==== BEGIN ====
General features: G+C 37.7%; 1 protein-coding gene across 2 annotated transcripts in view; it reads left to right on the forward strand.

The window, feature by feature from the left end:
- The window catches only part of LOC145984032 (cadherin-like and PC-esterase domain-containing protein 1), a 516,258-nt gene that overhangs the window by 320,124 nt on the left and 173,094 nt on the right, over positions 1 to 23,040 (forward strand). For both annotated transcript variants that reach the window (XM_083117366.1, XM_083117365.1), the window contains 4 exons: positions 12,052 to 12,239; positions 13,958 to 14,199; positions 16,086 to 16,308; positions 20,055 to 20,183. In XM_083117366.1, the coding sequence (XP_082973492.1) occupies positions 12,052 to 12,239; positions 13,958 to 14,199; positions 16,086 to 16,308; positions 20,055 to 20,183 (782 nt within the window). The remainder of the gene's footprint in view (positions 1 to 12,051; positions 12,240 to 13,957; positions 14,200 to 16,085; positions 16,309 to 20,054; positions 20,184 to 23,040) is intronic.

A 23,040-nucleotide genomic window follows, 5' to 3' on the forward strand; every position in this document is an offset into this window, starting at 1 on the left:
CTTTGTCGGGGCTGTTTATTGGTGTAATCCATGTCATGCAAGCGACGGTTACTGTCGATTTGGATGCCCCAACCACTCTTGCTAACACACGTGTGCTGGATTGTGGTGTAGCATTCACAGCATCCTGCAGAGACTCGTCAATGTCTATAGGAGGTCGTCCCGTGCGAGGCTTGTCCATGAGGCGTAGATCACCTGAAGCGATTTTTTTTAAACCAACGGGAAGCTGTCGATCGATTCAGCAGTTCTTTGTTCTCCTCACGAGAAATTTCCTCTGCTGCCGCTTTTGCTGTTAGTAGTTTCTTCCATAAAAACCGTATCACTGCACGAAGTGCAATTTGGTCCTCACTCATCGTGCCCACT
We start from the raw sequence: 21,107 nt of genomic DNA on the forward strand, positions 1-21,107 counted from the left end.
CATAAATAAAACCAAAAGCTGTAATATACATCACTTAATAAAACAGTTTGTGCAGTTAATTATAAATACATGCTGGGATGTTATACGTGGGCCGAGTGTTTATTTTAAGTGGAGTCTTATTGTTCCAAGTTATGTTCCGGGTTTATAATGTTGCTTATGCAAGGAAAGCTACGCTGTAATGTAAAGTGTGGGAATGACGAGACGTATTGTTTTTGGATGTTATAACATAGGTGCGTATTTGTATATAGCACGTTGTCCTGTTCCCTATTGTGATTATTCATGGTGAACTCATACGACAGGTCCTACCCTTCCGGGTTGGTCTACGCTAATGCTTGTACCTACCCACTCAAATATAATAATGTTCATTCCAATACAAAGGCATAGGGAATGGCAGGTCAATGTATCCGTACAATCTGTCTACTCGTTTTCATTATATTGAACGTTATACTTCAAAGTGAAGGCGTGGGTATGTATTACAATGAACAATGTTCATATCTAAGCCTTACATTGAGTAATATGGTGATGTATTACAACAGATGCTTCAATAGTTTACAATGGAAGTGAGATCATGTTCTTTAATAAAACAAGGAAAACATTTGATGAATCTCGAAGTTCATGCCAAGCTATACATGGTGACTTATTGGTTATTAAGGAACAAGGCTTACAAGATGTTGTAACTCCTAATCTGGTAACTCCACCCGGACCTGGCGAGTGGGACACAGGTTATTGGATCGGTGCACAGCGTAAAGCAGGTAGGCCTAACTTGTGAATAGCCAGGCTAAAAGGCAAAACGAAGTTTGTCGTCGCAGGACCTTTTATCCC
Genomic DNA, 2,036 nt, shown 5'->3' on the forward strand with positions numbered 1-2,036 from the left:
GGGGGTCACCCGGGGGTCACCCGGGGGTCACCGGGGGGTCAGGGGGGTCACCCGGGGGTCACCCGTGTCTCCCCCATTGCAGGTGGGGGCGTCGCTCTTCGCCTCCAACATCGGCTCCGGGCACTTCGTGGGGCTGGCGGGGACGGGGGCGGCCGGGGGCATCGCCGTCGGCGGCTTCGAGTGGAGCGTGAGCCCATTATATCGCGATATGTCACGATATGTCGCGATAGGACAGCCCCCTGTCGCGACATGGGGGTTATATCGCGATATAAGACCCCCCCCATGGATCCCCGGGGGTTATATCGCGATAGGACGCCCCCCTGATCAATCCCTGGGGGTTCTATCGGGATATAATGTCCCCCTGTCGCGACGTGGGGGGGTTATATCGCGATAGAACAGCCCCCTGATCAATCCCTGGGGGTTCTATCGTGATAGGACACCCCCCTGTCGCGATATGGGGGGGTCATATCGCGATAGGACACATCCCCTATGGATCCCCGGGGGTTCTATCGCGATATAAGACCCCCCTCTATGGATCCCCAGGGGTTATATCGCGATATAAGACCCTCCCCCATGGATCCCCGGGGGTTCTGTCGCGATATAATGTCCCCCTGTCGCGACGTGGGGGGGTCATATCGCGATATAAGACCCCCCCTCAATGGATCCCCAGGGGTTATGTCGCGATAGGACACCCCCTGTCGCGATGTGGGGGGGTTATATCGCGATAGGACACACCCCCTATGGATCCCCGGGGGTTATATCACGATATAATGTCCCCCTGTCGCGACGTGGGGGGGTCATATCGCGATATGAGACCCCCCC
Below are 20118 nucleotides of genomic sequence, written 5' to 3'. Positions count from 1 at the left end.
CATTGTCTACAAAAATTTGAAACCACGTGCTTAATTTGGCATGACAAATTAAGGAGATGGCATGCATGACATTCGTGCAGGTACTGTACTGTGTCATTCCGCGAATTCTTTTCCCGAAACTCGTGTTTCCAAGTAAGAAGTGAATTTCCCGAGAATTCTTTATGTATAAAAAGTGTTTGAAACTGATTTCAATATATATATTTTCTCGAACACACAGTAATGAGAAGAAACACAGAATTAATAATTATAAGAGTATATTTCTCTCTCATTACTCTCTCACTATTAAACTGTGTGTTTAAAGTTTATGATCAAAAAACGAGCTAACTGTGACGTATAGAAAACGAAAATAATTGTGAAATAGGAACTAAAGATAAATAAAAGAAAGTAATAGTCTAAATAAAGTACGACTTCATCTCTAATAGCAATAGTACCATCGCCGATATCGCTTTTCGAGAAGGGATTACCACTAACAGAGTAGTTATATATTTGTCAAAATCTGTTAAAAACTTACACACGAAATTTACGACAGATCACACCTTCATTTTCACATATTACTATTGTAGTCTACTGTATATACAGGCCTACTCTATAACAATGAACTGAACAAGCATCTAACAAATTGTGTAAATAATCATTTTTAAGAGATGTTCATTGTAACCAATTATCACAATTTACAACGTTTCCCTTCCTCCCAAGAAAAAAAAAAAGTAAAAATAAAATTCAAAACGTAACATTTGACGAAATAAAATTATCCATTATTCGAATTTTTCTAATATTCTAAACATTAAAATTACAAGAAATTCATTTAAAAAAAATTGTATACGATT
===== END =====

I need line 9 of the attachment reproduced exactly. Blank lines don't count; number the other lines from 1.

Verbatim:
GGGGGTCACCCGGGGGTCACCCGGGGGTCACCGGGGGGTCAGGGGGGTCACCCGGGGGTCACCCGTGTCTCCCCCATTGCAGGTGGGGGCGTCGCTCTTCGCCTCCAACATCGGCTCCGGGCACTTCGTGGGGCTGGCGGGGACGGGGGCGGCCGGGGGCATCGCCGTCGGCGGCTTCGAGTGGAGCGTGAGCCCATTATATCGCGATATGTCACGATATGTCGCGATAGGACAGCCCCCTGTCGCGACATGGGGGTTATATCGCGATATAAGACCCCCCCCATGGATCCCCGGGGGTTATATCGCGATAGGACGCCCCCCTGATCAATCCCTGGGGGTTCTATCGGGATATAATGTCCCCCTGTCGCGACGTGGGGGGGTTATATCGCGATAGAACAGCCCCCTGATCAATCCCTGGGGGTTCTATCGTGATAGGACACCCCCCTGTCGCGATATGGGGGGGTCATATCGCGATAGGACACATCCCCTATGGATCCCCGGGGGTTCTATCGCGATATAAGACCCCCCTCTATGGATCCCCAGGGGTTATATCGCGATATAAGACCCTCCCCCATGGATCCCCGGGGGTTCTGTCGCGATATAATGTCCCCCTGTCGCGACGTGGGGGGGTCATATCGCGATATAAGACCCCCCCTCAATGGATCCCCAGGGGTTATGTCGCGATAGGACACCCCCTGTCGCGATGTGGGGGGGTTATATCGCGATAGGACACACCCCCTATGGATCCCCGGGGGTTATATCACGATATAATGTCCCCCTGTCGCGACGTGGGGGGGTCATATCGCGATATGAGACCCCCCC